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January 2014

  • Despite some wintery precipitation at the beginning of the month, January 2014 was very dry across eastern Oklahoma and northwest Arkansas.
  • Using the radar-derived estimated observed precipitation from the RFCs, rainfall totals for January 2014 ranged from less than 0.10” in portions of Creek and Okfuskee Counties in northeast Oklahoma to around a measly 2” in Washington County in northwest Arkansas. This resulted in below normal precipitation for the entire area for January. The most severe deficits occurred along and northwest of an Okemah to Wagoner to Vinita line in eastern Oklahoma. This area received less than 25% of the normal January rainfall, with southwest Creek and western Okfuskee County receiving less than 5% of the January normal. The remainder of eastern Oklahoma and much of west central Arkansas received 10%-50% of the normal rainfall this month, while northwest Arkansas generally had 25%-75% of the January normal.
  • No mainstem river flooding occurred this month.
  • The last 2/3s of January were dry, despite several cold front passages. One of these cold fronts moved through during the evening of the 26th, bringing a rapid change in wind speed behind the front. It was like a wall of wind hit, with sudden gusts of 40-55 mph across a large portion of eastern Oklahoma and northwest Arkansas. Fig.  The meteogram from the Oklahoma Mesonet site in Tulsa showed the sharp change in the wind when the front hit at ~10pm. The winds went from 5-10mph to 50mph within 5 minutes.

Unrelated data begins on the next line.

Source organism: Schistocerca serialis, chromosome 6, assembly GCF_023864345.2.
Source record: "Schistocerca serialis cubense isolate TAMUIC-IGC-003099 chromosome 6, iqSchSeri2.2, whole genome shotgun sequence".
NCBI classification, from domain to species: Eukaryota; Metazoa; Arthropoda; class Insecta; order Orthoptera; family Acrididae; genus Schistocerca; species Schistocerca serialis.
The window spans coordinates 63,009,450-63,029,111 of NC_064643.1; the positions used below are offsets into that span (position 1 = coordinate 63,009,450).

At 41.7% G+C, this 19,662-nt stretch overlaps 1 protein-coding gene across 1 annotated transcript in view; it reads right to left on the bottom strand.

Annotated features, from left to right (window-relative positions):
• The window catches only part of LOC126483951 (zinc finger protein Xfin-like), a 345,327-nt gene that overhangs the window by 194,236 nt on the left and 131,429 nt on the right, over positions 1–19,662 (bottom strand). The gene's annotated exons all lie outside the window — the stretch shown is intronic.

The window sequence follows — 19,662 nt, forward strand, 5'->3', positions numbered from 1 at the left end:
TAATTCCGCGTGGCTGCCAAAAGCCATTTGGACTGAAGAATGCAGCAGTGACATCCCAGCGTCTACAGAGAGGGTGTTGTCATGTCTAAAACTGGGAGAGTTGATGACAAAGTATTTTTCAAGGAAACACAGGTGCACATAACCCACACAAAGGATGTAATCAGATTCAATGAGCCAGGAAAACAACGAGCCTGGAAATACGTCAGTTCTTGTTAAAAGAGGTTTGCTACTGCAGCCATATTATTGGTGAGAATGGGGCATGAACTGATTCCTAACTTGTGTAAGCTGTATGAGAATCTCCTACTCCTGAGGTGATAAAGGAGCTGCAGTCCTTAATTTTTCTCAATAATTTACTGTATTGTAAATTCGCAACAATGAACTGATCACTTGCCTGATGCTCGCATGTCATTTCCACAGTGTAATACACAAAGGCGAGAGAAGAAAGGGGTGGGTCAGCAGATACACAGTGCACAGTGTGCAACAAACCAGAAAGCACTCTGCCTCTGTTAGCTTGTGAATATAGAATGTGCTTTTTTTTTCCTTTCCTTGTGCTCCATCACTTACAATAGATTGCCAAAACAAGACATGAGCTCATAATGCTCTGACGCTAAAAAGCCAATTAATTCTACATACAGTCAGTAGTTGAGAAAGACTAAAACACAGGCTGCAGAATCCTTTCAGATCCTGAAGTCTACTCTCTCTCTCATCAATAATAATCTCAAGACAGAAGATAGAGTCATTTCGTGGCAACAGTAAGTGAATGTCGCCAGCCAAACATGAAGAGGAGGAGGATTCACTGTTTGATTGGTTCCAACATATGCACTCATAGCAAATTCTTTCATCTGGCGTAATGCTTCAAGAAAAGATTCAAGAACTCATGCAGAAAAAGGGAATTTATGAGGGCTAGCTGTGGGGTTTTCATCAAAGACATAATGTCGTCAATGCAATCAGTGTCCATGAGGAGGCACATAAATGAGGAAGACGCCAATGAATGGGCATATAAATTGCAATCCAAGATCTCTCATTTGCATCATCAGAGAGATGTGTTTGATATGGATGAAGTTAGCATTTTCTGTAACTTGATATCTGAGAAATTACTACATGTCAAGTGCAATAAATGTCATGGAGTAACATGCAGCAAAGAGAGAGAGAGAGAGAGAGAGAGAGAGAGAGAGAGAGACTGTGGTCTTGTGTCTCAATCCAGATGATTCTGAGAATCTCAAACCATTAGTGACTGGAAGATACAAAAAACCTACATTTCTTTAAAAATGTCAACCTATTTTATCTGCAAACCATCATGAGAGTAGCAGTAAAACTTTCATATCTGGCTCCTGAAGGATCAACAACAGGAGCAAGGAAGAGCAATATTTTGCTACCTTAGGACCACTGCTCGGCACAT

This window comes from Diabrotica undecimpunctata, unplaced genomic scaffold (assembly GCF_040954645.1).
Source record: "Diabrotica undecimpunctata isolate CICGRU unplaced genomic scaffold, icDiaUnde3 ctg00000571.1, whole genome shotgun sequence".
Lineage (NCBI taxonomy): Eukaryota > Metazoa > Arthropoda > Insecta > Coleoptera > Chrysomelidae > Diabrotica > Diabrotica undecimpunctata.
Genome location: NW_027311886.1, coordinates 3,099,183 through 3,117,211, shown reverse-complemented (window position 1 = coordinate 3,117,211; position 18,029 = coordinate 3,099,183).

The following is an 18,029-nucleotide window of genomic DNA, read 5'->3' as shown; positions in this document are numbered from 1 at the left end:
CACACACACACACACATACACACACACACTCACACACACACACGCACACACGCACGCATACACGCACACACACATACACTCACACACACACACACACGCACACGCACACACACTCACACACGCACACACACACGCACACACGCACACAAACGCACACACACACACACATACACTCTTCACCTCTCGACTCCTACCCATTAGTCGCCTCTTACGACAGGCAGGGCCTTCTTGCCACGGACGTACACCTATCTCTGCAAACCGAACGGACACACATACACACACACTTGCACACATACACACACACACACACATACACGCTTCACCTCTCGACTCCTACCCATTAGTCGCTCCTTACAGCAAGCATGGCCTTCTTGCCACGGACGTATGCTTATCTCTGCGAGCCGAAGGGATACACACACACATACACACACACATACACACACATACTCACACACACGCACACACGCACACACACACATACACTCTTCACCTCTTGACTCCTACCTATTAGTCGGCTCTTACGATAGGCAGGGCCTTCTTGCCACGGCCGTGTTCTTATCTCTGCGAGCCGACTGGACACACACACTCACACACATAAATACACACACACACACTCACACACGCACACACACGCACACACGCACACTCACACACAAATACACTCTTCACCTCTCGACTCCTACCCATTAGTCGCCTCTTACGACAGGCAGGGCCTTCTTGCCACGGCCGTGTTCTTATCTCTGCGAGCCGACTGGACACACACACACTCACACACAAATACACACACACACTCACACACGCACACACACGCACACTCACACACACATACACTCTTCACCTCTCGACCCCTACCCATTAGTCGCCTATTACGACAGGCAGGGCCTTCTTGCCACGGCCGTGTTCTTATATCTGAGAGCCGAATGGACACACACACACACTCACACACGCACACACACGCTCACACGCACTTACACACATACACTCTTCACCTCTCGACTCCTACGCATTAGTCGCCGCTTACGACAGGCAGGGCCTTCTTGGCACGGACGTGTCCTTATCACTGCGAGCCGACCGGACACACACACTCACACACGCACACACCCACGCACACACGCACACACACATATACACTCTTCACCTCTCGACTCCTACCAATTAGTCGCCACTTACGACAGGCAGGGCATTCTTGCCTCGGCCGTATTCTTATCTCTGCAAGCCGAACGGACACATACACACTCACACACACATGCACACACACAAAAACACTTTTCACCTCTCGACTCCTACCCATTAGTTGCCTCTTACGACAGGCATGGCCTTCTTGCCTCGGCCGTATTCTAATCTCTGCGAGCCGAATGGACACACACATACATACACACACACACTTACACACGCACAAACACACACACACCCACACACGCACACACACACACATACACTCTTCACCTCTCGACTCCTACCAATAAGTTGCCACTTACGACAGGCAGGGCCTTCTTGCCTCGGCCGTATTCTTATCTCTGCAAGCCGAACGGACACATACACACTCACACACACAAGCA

• According to the Drought Monitor from January 28, 2014, Abnormally Dry (D0), but not experiencing drought, conditions remained in Choctaw County and expanded into Osage, Pawnee, Washington, Creek, Tulsa, Rogers, Nowata, Craig, Mayes, and northern Wagoner Counties in eastern Oklahoma.
  • According to the Oklahoma Climatological Survey, the 30-day period from January 1-30, 2014 was the 9th driest for northeast Oklahoma, the 18th driest for east central Oklahoma, and the 17th driest for southeast Oklahoma. Records go back to 1921.
  • The Climate Prediction Center CPC outlook for February 2014 (issued January 31, 2013) indicates a slightly enhanced chance for below normal temperatures across all but southeast Oklahoma, where there are equal chances for above, near, and below temperatures. This outlook also indicates equal chances for above, near, and below median precipitation across all of eastern Oklahoma and northwest Arkansas. This outlook is based primarily on short term forecasts of expected weather conditions during the first half of the month, especially the first week of February, as well as longer term climate anomalies.
  • For the 3-month period February-March-April 2014, CPC is forecasting a slightly enhanced chance for above normal temperatures and equal chances for above, near, and below median rainfall across all of eastern Oklahoma and northwest Arkansas (outlook issued January 16, 2013).  This outlook is based on both statistical and dynamical forecast tools.
  • According to CPC, ENSO neutral conditions remained through January. ENSO neutral conditions are expected to continue into Summer 2014.